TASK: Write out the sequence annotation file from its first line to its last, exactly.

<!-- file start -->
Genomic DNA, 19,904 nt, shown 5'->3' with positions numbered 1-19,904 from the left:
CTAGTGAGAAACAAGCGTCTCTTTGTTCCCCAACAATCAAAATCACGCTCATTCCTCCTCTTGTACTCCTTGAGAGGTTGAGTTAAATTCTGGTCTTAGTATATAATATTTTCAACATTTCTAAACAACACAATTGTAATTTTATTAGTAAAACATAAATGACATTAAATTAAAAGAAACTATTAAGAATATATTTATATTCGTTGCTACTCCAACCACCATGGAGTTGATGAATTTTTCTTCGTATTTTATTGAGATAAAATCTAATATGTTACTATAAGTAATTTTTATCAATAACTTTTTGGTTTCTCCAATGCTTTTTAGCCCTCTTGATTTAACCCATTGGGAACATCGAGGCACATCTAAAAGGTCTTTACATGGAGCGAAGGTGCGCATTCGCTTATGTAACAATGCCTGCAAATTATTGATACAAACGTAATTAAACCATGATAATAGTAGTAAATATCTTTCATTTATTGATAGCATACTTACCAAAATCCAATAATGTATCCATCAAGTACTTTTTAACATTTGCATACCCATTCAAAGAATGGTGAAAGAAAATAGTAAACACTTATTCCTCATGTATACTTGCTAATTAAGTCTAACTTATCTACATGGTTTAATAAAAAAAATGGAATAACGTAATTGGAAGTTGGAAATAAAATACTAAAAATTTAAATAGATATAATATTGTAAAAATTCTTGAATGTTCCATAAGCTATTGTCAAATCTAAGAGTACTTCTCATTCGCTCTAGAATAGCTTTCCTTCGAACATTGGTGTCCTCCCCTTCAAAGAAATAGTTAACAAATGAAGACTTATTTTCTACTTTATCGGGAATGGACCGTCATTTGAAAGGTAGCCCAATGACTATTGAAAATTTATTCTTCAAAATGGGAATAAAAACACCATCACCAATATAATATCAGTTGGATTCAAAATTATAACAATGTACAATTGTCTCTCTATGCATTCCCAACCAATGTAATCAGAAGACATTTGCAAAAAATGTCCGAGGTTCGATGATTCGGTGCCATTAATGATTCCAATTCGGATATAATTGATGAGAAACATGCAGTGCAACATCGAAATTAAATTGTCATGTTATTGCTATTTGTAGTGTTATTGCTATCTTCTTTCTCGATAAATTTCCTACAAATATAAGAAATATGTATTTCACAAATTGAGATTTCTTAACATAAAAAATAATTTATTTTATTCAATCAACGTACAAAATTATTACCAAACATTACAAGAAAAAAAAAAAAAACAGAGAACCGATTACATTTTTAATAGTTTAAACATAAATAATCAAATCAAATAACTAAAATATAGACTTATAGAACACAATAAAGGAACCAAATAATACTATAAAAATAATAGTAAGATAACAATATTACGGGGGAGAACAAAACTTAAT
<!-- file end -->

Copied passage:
Genomic DNA, 19,904 nt, shown 5'->3' with positions numbered 1-19,904 from the left:
CTAGTGAGAAACAAGCGTCTCTTTGTTCCCCAACAATCAAAATCACGCTCATTCCTCCTCTTGTACTCCTTGAGAGGTTGAGTTAAATTCTGGTCTTAGTATATAATATTTTCAACATTTCTAAACAACACAATTGTAATTTTATTAGTAAAACATAAATGACATTAAATTAAAAGAAACTATTAAGAATATATTTATATTCGTTGCTACTCCAACCACCATGGAGTTGATGAATTTTTCTTCGTATTTTATTGAGATAAAATCTAATATGTTACTATAAGTAATTTTTATCAATAACTTTTTGGTTTCTCCAATGCTTTTTAGCCCTCTTGATTTAACCCATTGGGAACATCGAGGCACATCTAAAAGGTCTTTACATGGAGCGAAGGTGCGCATTCGCTTATGTAACAATGCCTGCAAATTATTGATACAAACGTAATTAAACCATGATAATAGTAGTAAATATCTTTCATTTATTGATAGCATACTTACCAAAATCCAATAATGTATCCATCAAGTACTTTTTAACATTTGCATACCCATTCAAAGAATGGTGAAAGAAAATAGTAAACACTTATTCCTCATGTATACTTGCTAATTAAGTCTAACTTATCTACATGGTTTAATAAAAAAAATGGAATAACGTAATTGGAAGTTGGAAATAAAATACTAAAAATTTAAATAGATATAATATTGTAAAAATTCTTGAATGTTCCATAAGCTATTGTCAAATCTAAGAGTACTTCTCATTCGCTCTAGAATAGCTTTCCTTCGAACATTGGTGTCCTCCCCTTCAAAGAAATAGTTAACAAATGAAGACTTATTTTCTACTTTATCGGGAATGGACCGTCATTTGAAAGGTAGCCCAATGACTATTGAAAATTTATTCTTCAAAATGGGAATAAAAACACCATCACCAATATAATATCAGTTGGATTCAAAATTATAACAATGTACAATTGTCTCTCTATGCATTCCCAACCAATGTAATCAGAAGACATTTGCAAAAAATGTCCGAGGTTCGATGATTCGGTGCCATTAATGATTCCAATTCGGATATAATTGATGAGAAACATGCAGTGCAACATCGAAATTAAATTGTCATGTTATTGCTATTTGTAGTGTTATTGCTATCTTCTTTCTCGATAAATTTCCTACAAATATAAGAAATATGTATTTCACAAATTGAGATTTCTTAACATAAAAAATAATTTATTTTATTCAATCAACGTACAAAATTATTACCAAACATTACAAGAAAAAAAAAAAAAACAGAGAACCGATTACATTTTTAATAGTTTAAACATAAATAATCAAATCAAATAACTAAAATATAGACTTATAGAACACAATAAAGGAACCAAATAATACTATAAAAATAATAGTAAGATAACAATATTACGGGGGAGAACAAAACTTAAT